In closing statements largely ignored in Russia and overly praised overseas (“an instant classic,” says David Remnick, who has a history of hyperventilation about Russian dissidents), the three agitpunks of Pussy Riot each gave their own cri du tribunal.
The least windy of the statements came from Yekaterina Samutsevich, who described Pussy Riot’s “complicated punk adventure in the Cathedral of Christ the Savior” in simple terms: the Russian Orthodox Church shouldn’t be in bed with the Kremlin.
There is a certain faddishness to the fury in the west about the two-year sentences handed down on August 17 (Joshua Foust called it “worst sort of slacktivism”). But long after Alicia Silverstone stops sending Putin letters urging access to vegan food for the prisoners, the core question will still stand: why does the Orthodox Church allow itself to be an instrument of political power in Putin’s Russia?
One answer: gold.
In Burma, the military junta paid penance for their crimes (including the murder of monks) by wrapping stupas in gold leaf. A similarly transactional relationship plays out throughout Russia.
A few years back I visited the Nilov Monastery about 230 miles northwest of Moscow. On a clear day over Lake Seliger, it looks like something out of a fairy tale. The sun hits the golden cupola, where monks play bells like pipe organs in a tower a hundred feet above the ground, and the light scatters in a thousand directions. And it’s not just Nilov: at the Orshina Monastery in the same province, the parking lot was filled with the tinted-window vehicles of visitors to the gilded chapel, black Land Rovers and Mercedes SUVs with Kremlin administration passes glued to their window.
In the parking lot I had a nice conversation with a parishioner named Lyudmila who informed me that, like the tsars, Putin derived his power from God. The Romanovs were so godly and hated by the enemies of Christ, she leaned in to tell me, that the Jews ate Anastasia’s body—mystery solved!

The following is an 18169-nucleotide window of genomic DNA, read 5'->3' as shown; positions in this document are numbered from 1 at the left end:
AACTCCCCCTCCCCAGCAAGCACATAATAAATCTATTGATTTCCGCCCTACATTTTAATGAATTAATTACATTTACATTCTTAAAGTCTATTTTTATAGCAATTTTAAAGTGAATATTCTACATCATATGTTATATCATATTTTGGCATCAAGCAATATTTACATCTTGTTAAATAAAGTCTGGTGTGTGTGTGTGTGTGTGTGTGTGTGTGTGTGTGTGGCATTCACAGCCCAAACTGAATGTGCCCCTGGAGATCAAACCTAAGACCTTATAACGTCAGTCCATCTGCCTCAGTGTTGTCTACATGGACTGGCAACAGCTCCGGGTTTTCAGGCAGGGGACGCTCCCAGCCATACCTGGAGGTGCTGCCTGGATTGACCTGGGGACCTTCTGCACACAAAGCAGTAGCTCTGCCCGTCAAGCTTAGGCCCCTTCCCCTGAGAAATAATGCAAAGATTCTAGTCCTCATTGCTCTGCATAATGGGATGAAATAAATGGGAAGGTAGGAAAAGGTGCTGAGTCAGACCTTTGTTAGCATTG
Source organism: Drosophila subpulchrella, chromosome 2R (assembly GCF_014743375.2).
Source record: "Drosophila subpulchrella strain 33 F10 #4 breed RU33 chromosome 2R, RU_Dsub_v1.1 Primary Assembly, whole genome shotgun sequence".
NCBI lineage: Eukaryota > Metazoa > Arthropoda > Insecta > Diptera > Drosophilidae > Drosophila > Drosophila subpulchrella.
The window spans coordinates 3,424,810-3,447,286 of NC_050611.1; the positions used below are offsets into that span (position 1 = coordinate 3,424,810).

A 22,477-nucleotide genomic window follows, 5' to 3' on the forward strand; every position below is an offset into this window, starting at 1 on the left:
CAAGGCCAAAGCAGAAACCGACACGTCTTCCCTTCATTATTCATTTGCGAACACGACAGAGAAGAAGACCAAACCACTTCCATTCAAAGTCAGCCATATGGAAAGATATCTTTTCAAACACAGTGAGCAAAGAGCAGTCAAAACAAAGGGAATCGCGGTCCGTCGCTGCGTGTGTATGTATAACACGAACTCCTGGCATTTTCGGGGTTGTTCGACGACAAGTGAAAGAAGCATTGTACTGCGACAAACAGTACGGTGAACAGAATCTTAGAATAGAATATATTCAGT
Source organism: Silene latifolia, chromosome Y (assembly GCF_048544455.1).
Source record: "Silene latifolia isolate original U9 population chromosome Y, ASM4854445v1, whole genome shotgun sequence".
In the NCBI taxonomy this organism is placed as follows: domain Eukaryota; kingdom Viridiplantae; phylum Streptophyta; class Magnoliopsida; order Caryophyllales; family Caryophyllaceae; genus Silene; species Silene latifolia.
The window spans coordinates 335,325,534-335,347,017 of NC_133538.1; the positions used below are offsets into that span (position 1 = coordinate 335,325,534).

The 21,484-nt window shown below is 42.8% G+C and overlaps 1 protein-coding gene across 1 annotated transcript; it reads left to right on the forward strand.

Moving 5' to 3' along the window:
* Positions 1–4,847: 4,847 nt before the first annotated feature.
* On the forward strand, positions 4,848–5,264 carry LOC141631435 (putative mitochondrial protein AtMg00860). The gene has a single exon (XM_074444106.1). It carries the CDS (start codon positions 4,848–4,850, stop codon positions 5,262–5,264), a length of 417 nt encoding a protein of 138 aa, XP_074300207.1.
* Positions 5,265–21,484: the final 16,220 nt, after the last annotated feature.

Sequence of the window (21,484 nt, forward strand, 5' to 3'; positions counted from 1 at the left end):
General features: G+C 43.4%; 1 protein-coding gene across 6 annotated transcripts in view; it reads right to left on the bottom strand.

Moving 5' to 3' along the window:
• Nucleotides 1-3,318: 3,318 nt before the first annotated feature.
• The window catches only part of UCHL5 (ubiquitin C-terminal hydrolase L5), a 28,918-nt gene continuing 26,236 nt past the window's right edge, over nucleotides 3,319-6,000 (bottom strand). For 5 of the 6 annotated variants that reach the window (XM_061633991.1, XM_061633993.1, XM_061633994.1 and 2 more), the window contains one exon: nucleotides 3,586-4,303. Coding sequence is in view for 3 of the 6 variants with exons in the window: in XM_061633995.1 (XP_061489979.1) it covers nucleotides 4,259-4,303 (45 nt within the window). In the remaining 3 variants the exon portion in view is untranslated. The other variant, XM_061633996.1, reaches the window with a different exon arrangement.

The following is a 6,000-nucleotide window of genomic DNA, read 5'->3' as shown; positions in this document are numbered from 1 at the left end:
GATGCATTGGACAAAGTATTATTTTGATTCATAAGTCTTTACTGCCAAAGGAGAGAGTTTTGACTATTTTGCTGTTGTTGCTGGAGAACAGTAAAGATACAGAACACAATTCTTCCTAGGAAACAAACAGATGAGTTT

Inside the monastery, one of the head nuns, Mother Varsonofia, was a little more circumspect. “How Americans feel about freedom, that’s what God is for Russians. State and church are one. Splitting them [in Soviet times] was artificial and tragic.”
The Russian flag reinstated in 1991 features the imperial eagle with two heads, representing the church and state attached to the same body. The Cathedral of Christ the Savior was a more physical metaphor, built in the center of Moscow for $350 million at the Kremlin’s behest in 1997. The ties between Kremlin and the Church have only deepened since then. Patriarch Kirill called Putin a “miracle of God” recently, and the Church body called for ““divine retribution” against Pussy Riot in the lead up to the trial.
This is, however, a dysfunctional relationship. The Kremlin receives, as the Burmese junta does, legitimacy from its spiritual kinship. But the Kremlin has desperate desires that have nothing to do with faith or fealty. They want an economy. The oil fields falter, the currency crisis looms. They want investment. And now, by mixing God and courts and art and repression into these internationally televised proceedings—Michael Idov called them “long infomercials against investing in, visiting and generally dealing with Russia”—the Kremlin is the loser.
Russians are already uncomfortable both with the trial itself and particularly with the way it is being viewed in the outside world. And, should the political winds shift, they might not forget the church’s role in the long reign of Putin. That’s the thing about a Siamese twin of an eagle: if the body dies, so do both heads.